WASHINGTON—U.S. construction spending barely rose in March as a moderate increase in outlays on private projects was partially offset by a further decline in public spending.
The Commerce Department said on Monday that construction spending edged up 0.1 percent after increasing 0.5 percent in February. Economists polled by Reuters had forecast construction spending would accelerate 0.7 percent. Construction spending increased 11.7 percent on a year-on-year basis in March.
The government reported last week that the economy contracted at a 1.4 percent annualized rate in the first quarter amid record imports. While investment in residential construction grew last quarter, spending on nonresidential structures like gas and oil well drilling fell for a fourth straight quarter.
Spending on private construction projects gained 0.2 percent in March after rising 0.7 in February. Investment in residential construction increased 1.0 percent. Single-family homebuilding spending rose 1.3 percent, while outlays on multi-family housing projects dropped 0.5 percent.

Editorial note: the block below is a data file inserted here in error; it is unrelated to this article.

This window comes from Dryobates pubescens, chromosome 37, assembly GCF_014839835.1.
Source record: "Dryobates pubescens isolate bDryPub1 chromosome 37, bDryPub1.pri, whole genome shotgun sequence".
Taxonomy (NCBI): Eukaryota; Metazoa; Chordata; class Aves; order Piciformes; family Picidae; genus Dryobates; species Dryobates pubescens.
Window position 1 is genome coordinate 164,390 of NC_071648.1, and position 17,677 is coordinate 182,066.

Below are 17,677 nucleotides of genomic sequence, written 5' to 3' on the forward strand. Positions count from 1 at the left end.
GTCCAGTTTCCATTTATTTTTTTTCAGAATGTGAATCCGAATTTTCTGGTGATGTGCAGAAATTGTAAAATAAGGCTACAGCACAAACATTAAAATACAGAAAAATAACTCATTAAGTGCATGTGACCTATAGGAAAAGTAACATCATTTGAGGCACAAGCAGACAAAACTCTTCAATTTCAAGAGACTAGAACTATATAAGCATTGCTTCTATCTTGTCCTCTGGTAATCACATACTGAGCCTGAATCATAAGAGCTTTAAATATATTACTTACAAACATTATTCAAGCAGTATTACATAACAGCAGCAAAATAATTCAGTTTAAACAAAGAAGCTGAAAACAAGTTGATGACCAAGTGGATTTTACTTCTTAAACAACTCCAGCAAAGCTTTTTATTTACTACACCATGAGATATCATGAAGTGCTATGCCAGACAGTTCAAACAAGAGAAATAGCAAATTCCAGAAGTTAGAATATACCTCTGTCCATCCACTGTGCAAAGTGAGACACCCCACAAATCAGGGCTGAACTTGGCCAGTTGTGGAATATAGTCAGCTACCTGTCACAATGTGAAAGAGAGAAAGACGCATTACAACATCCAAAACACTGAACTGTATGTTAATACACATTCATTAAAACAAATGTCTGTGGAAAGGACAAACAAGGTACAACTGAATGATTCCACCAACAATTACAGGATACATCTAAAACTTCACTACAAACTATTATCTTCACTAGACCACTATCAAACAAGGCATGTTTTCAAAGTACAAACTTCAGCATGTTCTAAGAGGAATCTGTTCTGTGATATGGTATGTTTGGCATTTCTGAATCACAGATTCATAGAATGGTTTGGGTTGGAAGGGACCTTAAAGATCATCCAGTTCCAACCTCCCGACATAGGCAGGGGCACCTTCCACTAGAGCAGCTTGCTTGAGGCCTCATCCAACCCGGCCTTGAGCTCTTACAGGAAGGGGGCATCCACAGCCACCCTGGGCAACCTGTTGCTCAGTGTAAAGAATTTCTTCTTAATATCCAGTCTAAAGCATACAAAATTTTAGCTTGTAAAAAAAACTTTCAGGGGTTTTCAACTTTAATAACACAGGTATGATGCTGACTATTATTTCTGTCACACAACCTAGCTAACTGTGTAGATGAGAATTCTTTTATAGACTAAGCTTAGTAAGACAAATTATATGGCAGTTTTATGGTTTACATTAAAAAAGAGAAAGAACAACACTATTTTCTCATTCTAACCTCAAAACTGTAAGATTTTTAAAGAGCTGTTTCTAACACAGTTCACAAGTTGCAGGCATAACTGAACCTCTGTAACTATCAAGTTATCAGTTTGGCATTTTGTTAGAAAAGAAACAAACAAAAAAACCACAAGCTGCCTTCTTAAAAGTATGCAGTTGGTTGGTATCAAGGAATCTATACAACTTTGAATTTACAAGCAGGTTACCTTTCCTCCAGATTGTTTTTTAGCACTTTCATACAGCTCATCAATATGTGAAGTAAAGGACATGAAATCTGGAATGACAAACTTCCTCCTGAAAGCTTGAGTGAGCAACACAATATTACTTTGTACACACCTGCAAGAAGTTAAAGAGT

Residential construction is being underpinned by strong demand for housing, though momentum could slow, with 30-year fixed mortgage rates soaring above 5 percent.
Investment in private non-residential structures declined 1.2 percent in March. Spending on public construction projects fell 0.2 percent after dipping 0.1 percent in February. Outlays on state and local government construction projects decreased 0.5 percent, offsetting a 2.4 percent increase in federal government spending.
By Lucia Mutikani